The 2021 WNBA Draft is going down tonight at 7 p.m. ET. You know the drill: three rounds, 12 picks each.
Thanks to a trading spree, the Dallas Wings possess the first overall pick, as well as the second and fifth selections. If the event wasn't virtual for the second straight year, the league probably could've held the draft in Arlington and saved on airfare.
Here are five players to know heading into the big night.
Charli Collier has long been considered the favorite to be picked first overall - way before she announced her intent to forgo her senior year at Texas and even prior to the Wings securing the top choice via trade this winter.
The 6-foot-5 big averaged 19 points, 11.3 rebounds, and 1.2 blocks per game as a junior, shooting 51.1% from the floor, 31.2% on threes (1.5 attempts per game), and 80.1% from the charity stripe. The tantalizing possibility of Collier growing into a true stretch-five at her size is too good to pass up.
If there's something to nitpick, it's that Collier's playmaking skills didn't get any run down in Austin. It isn't unreasonable for a high-usage player to cough up 2.7 turnovers per game, but paired with only 0.4 assists in over 32 minutes per game? That's damn near impossible.
Still, better guard play at the next level should rub off on Collier. If the Wings select her with the No. 1 pick Thursday, she'll be kicking out to Arike Ogunbowale off the short roll in no time.
Unless you've been poring over grainy EuroLeague footage in search of the WNBA's answer to Giannis Antetokounmpo, Awak Kuier is literally a name you need to learn: the 19-year-old's last name is pronounced KU-ear.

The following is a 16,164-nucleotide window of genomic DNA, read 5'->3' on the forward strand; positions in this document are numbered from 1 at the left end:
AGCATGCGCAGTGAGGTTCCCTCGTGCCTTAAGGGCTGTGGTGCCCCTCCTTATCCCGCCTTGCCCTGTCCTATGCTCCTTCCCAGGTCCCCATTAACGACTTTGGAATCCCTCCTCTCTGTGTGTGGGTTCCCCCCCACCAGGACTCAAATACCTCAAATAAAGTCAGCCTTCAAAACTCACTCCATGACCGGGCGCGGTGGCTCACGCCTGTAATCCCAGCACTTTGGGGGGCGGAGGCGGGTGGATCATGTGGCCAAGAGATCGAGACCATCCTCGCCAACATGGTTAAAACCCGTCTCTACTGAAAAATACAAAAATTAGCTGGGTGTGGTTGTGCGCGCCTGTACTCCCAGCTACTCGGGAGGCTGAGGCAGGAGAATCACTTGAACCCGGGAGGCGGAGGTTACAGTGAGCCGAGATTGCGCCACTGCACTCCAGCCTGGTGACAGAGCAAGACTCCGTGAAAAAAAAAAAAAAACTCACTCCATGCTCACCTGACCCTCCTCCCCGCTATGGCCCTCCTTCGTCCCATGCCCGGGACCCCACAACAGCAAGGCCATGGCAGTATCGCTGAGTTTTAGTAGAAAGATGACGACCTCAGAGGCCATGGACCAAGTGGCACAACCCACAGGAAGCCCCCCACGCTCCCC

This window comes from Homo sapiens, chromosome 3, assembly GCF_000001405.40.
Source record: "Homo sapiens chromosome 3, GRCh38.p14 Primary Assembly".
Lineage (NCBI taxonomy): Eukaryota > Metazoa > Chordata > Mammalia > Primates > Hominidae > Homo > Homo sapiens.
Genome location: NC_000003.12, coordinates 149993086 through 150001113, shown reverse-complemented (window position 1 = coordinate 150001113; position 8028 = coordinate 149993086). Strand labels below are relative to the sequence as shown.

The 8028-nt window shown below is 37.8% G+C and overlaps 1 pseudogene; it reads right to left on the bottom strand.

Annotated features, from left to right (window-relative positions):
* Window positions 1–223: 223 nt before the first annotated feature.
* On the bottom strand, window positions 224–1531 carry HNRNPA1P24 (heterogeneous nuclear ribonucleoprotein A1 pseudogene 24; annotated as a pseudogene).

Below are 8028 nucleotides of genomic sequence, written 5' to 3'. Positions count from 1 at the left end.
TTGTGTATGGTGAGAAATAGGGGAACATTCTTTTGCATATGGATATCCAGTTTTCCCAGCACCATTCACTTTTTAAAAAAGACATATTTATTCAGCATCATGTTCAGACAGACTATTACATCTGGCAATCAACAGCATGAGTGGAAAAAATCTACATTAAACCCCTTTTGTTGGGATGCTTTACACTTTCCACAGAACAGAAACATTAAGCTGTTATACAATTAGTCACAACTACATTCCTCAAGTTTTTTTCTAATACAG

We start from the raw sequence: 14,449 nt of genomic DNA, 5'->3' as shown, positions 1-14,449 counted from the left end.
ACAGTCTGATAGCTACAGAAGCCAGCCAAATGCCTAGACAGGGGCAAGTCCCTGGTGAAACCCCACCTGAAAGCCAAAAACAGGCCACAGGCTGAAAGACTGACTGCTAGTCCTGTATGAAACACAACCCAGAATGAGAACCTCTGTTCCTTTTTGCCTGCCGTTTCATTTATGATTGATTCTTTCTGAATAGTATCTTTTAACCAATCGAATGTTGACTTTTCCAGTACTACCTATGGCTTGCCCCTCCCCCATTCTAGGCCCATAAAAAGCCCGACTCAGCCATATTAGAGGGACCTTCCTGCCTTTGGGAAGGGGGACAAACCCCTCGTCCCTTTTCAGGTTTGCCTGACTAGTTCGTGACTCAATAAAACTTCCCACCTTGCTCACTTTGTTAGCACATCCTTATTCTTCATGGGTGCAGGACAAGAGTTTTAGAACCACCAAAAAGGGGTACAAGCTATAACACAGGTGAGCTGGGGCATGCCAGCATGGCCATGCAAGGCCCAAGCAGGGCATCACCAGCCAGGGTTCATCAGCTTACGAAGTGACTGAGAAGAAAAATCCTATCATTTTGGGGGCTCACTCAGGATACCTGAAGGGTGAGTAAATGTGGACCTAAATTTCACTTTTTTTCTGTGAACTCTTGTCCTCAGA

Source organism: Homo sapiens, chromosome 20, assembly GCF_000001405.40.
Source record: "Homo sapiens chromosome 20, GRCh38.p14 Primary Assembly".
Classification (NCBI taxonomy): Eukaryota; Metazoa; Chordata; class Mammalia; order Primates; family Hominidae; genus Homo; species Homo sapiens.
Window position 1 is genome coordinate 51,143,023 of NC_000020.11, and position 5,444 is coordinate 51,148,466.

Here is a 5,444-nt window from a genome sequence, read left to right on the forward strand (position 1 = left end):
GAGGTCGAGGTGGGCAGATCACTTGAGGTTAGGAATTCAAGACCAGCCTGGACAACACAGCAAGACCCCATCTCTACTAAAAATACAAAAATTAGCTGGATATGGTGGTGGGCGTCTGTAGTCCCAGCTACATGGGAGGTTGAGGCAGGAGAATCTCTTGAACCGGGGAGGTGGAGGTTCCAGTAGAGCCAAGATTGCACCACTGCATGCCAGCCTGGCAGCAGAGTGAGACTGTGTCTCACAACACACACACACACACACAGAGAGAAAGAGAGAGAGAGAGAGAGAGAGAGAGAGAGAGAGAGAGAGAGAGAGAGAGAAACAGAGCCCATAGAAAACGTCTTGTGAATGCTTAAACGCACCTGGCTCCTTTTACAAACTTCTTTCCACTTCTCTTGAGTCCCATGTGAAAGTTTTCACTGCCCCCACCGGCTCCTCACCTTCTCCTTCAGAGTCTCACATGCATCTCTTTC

It doesn't take long to understand the appeal of the 6-foot-5 Finnish power forward, who played for Italian side Ragusa in 2020-21. Kuier runs the floor with grace, can pop for seemingly unblockable 3-pointers, and leverages her wingspan for smooth scoring looks out of the post.
Oh, and she can dunk.
While there's some uncertainty surrounding Kuier (namely, will her slight frame fill out to withstand the WNBA's beefier post players?), these raw physical tools don't come around every day. Don't be surprised if (when) the Wings draft her at No. 2.
A run to the national title game - as the No. 3 seed, no less - will do a lot for your draft stock, though Arizona's Aari McDonald was clearly well on her way to a professional career before her great stretch last month.
What the 5-foot-6 guard lacks in stature, she makes up for with grit, swagger, and an unflinching willingness to let the big shot fly. Home to title-winning Stanford, the Pac-12 proved to be the fiercest conference this past season - and all McDonald did was earn Player of the Year and Co-Defensive Player of the Year honors.
Overall, McDonald averaged 20.6 points, 5.4 rebounds, four assists, and 2.6 steals per game while connecting on 34.5% of her long-range attempts this season.
Natasha Mack is a one-woman block party, leading the nation in rejections per game on her way to securing Naismith Defensive Player of the Year honors. The 6-foot-4 swat-artist is a real throwback big, averaging 19.8 points, 12.4 rebounds, two steals, and four blocks in just under 34 minutes per night for Oklahoma State.
Her interior strength was on full display against TCU in January, recording a massive 28-point, 17-rebound, 10-block triple-double.
The absence of perimeter shooting touch will likely result in Mack being selected behind the more offensively dynamic bigs - Collier, Kuier, Tennessee's Rennia Davis, and Alabama's Jasmine Walker chief among them. Still, her length and sense of timing on the defensive end are too good to ignore.
DiDi Richards, the 2019-20 Naismith DPOY, probably won't hear her name called until the second round of Thursday's draft at the earliest. The Baylor guard can definitely dish the rock - her 6.3 assists per game ranked ninth in the nation, according to Her Hoop Stats - but scoring just 6.3 points a night with iffy shooting touch is an issue.
Still, not bad for a player who was temporarily paralyzed after colliding with a teammate during a practice last fall. If fighting back to regain her mobility, then playing 30 games and leading her team to the Elite Eight isn't a testament to Richards' determination, what more do you need?
A guard-rich team (perhaps the Chicago Sky or Seattle Storm) should take a flier on Richards, deploying her in short spurts as a defensive spark plug while the player development staff works to build up her jumper.